Actually, it is certain. If Hospira, the only company with official authorization from the FDA to manufacture and sell Sodium Thiopental on US territory, is able to transfer its production of the drug to the Liscate factory, nothing can be done to prevent this drug, produced in Italy by Italian workers, from being used to kill human beings in the United States. Today, all that is missing is the activation of production in Liscate to get the USA death penalty machine up and running again.
To avoid “the cooperation on the part of the Italian State”, as the Constitutional Court says, “with the practice of the death penalty in the United States, the MP and Treasurer of Hands Off Cain, Elisabetta Zamparutti, presented a motion in Italian parliament on 25th November which calls on the government to “take on every initiative to guarantee that – in full respect for domestic law and European norms which prohibit cooperating in any way with the practice of the death penalty, torture or cruel and inhuman treatment – the production and sale abroad of Sodium Thiopental by the pharmaceutical company Hospira based in Liscate be authorized solely for medical purposes, in such a ways as to ensure that in the manufacturer’s authorization, on the drug’s label and in all the trading contracts it is clearly stated that the product is not to be used for the practice of lethal injections.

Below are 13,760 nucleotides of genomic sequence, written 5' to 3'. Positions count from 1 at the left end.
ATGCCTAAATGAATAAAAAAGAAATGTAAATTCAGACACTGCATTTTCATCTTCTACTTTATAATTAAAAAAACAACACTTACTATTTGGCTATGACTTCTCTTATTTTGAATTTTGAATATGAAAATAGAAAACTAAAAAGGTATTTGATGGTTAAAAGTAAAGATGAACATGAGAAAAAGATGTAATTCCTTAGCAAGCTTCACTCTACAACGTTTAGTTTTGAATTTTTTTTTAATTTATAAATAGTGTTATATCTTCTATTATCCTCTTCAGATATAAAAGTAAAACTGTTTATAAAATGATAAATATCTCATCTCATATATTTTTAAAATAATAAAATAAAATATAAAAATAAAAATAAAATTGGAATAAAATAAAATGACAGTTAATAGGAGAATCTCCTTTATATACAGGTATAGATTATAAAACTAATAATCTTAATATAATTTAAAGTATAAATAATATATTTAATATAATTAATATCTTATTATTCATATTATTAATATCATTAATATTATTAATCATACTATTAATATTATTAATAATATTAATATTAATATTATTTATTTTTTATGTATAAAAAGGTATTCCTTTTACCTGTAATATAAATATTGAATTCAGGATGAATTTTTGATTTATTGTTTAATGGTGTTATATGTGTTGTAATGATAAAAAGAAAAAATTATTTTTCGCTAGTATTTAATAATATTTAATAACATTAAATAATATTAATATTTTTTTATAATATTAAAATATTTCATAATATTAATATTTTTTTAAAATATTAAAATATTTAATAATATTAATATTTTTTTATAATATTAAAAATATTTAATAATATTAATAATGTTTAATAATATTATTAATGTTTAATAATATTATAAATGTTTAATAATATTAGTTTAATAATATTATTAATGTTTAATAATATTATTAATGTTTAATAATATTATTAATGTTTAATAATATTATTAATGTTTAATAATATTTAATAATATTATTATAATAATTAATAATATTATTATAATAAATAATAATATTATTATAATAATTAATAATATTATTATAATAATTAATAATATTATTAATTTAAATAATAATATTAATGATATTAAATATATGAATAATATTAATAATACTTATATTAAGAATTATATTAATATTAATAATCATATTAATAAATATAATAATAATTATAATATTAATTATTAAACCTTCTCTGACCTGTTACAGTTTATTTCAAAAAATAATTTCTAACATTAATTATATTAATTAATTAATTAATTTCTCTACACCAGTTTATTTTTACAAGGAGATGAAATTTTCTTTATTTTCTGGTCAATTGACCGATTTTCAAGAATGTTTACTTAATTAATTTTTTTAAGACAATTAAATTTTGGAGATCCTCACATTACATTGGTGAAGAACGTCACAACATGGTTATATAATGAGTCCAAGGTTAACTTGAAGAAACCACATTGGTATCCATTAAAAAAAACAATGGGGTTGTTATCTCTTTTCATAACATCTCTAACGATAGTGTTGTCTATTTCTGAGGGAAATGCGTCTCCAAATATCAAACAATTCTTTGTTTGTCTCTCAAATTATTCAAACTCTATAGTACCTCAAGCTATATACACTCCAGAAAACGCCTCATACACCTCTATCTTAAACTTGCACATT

After the decision of the British government to impose a ban on the exportation of Pentothal, Hospira truly is the most important source (if not the only source) of the drug for US penitentiaries.
It would be a paradox if Italy, that has abolished the death penalty and is committed to the approval of a new Resolution for the universal Moratorium on capital punishment at the United Nations, made itself an accomplice to the death penalty in the United States where the shortage of poison for lethal injections is bringing about a de facto moratorium on executions.